Exclusive: Chimp attack victim interview, Part 2
NEW YORK (WABC) -- There's more information on Eyewitness News' exclusive new interview with the Connecticut woman mauled by a chimpanzee three years ago.
Charla Nash, who lost most of her face and hands, received a face transplant last spring.
She recently sat down with investigative reporter Sarah Wallace for a very personal interview.
Charla Nash simply refused to die; she told Wallace that she woke up from a coma three months after the attack when she heard a doctor telling her brother to make final arrangements.
Now, she's refusing to let her multiple handicaps hold her back.
"Cheeks, I can feel, yeah," Nash said.
Charla Nash can't see her new face, she's blind, but she's starting to feel it.
It's the miracle her doctors had hoped for last spring in Boston when they transplanted a donor face onto the ravaged shell that was left of hers after an attack by a friend's chimpanzee.
"Do you wish you could see yourself?" Wallace asked.
"I wouldn't mind seeing what I look like, but I know I can't and I'm accepting it," Nash said.
It's quite a difference from the pre-transplant victim who appeared on "Oprah".
When she spoke with Wallace, she no longer even wore a scarf to hide the horrific scars left on her scalp.
"He actually left holes in your scalp with his teeth," Wallace said.
"Yeah," Nash said, "He ate my nose and my mouth."
The 200 pound Chimp, Travis, also ate her hands, leaving just a thumb.
Although she received donor hands along with her transplanted face, doctors had to remove the hands when Nash developed complications.
She's now rebuilding her stamina and strength at a rehabilitation facility outside of Boston so she can try again for the transplanted hands.
"Are there days when you think I just can't keep going?" Wallace asked.
"No, there are days I get exhausted and I don't do as much but I don't give up," Nash said.
"But you don't feel sorry for yourself," Wallace said.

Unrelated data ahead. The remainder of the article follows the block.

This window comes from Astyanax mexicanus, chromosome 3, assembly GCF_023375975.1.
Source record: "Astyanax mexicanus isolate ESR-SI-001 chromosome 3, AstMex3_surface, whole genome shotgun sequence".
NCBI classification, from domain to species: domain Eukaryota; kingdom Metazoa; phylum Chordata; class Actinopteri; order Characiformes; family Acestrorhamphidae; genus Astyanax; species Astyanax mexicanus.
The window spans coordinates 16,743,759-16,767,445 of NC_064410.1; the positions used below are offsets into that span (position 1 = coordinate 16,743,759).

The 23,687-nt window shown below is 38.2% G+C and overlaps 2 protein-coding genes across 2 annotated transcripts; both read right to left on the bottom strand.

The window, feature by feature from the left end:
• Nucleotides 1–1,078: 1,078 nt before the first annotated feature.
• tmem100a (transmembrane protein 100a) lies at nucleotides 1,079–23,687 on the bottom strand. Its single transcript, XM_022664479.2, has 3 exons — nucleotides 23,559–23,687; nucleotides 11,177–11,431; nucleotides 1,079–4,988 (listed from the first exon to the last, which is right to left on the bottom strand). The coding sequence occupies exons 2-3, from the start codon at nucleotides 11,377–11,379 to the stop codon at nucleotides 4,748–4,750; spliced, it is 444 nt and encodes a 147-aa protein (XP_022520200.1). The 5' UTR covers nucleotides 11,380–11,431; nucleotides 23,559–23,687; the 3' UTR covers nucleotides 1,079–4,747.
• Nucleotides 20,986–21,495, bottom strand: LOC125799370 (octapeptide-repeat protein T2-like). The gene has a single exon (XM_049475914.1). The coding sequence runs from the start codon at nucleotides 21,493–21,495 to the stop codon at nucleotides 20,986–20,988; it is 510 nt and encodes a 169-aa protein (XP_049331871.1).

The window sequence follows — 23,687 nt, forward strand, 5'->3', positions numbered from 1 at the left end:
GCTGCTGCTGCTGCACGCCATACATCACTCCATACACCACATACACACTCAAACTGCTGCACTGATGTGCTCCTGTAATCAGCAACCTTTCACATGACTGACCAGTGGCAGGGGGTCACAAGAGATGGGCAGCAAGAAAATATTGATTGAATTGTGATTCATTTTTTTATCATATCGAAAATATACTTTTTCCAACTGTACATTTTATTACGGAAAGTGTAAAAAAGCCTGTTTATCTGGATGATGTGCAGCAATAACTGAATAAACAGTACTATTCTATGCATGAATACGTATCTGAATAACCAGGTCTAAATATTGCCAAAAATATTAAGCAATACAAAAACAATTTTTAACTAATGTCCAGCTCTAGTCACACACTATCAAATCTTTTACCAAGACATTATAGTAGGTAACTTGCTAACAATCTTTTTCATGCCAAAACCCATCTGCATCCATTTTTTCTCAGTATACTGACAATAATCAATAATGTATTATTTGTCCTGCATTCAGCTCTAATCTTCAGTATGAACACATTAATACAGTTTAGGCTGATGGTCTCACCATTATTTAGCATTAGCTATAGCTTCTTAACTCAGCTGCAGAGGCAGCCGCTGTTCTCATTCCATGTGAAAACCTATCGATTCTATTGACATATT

"No, no, you can't do it," Nash said.
Nash says she doesn't remember the attack, but says she never trusted the chimp her friend, Sandra Herrold, who died in 2010, raised in her home.
"What was their relationship?" Wallace asked.
"I don't know if he was her child. He would eat better than your or I or most people. He got takeout food from restaurants," Nash said, "He loved wine and she would give him a glass of wine every night."
"Travis slept in the bed?" Wallace asked.
"Always, ever since he was little," Nash answered.
"And that was pretty bizarre," Wallace said.
"Yeah, I thought so," Nash replied.
Nash is now suing the state of Connecticut for $150 million, claiming authorities knew Travis posed a danger but did nothing. He famously caused chaos in downtown Stamford in 2003, and a state employee later noted in this memo, "It is an accident waiting to happen."
"Forget $150 million. For a billion dollars would you trade the situation for what she's enduring?" said Ara Chekmayan, a family spokesman.
"My life will never be the same," Nash said.
But there are victories. Nash's brother notices how her donor face is slowly becoming hers.
"Every time I come I notice a difference, the coloring is better, you can see the definition, much better than two weeks ago, even," said Steven Nash, Charla's brother.
But the reality is Nash will need long term care.
In Connecticut, a single man, The Claims Commissioner, has the power to decide if a lawsuit can go forward.
If he rules against Charlie's lawsuit, she would have to appeal to the state legislature.
That decision could come at any time.
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